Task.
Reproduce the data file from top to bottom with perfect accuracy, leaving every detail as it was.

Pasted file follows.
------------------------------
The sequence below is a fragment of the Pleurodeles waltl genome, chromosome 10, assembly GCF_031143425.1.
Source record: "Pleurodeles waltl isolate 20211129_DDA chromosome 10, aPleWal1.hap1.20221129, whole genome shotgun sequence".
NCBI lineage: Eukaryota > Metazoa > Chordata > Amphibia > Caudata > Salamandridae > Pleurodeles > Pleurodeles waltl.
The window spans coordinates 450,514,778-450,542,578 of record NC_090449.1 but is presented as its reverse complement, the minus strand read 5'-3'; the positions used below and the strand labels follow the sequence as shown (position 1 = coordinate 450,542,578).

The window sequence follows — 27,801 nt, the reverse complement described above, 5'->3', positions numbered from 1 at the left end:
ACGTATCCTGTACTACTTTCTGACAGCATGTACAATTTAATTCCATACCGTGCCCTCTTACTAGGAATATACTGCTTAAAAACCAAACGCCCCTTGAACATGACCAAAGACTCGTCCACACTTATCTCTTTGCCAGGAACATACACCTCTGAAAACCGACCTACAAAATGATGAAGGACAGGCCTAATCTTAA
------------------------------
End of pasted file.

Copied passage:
The sequence below is a fragment of the Pleurodeles waltl genome, chromosome 10, assembly GCF_031143425.1.
Source record: "Pleurodeles waltl isolate 20211129_DDA chromosome 10, aPleWal1.hap1.20221129, whole genome shotgun sequence".
NCBI lineage: Eukaryota > Metazoa > Chordata > Amphibia > Caudata > Salamandridae > Pleurodeles > Pleurodeles waltl.
The window spans coordinates 450,514,778-450,542,578 of record NC_090449.1 but is presented as its reverse complement, the minus strand read 5'-3'; the positions used below and the strand labels follow the sequence as shown (position 1 = coordinate 450,542,578).

The window sequence follows — 27,801 nt, the reverse complement described above, 5'->3', positions numbered from 1 at the left end:
ACGTATCCTGTACTACTTTCTGACAGCATGTACAATTTAATTCCATACCGTGCCCTCTTACTAGGAATATACTGCTTAAAAACCAAACGCCCCTTGAACATGACCAAAGACTCGTCCACACTTATCTCTTTGCCAGGAACATACACCTCTGAAAACCGACCTACAAAATGATGAAGGACAGGCCTAATCTTAA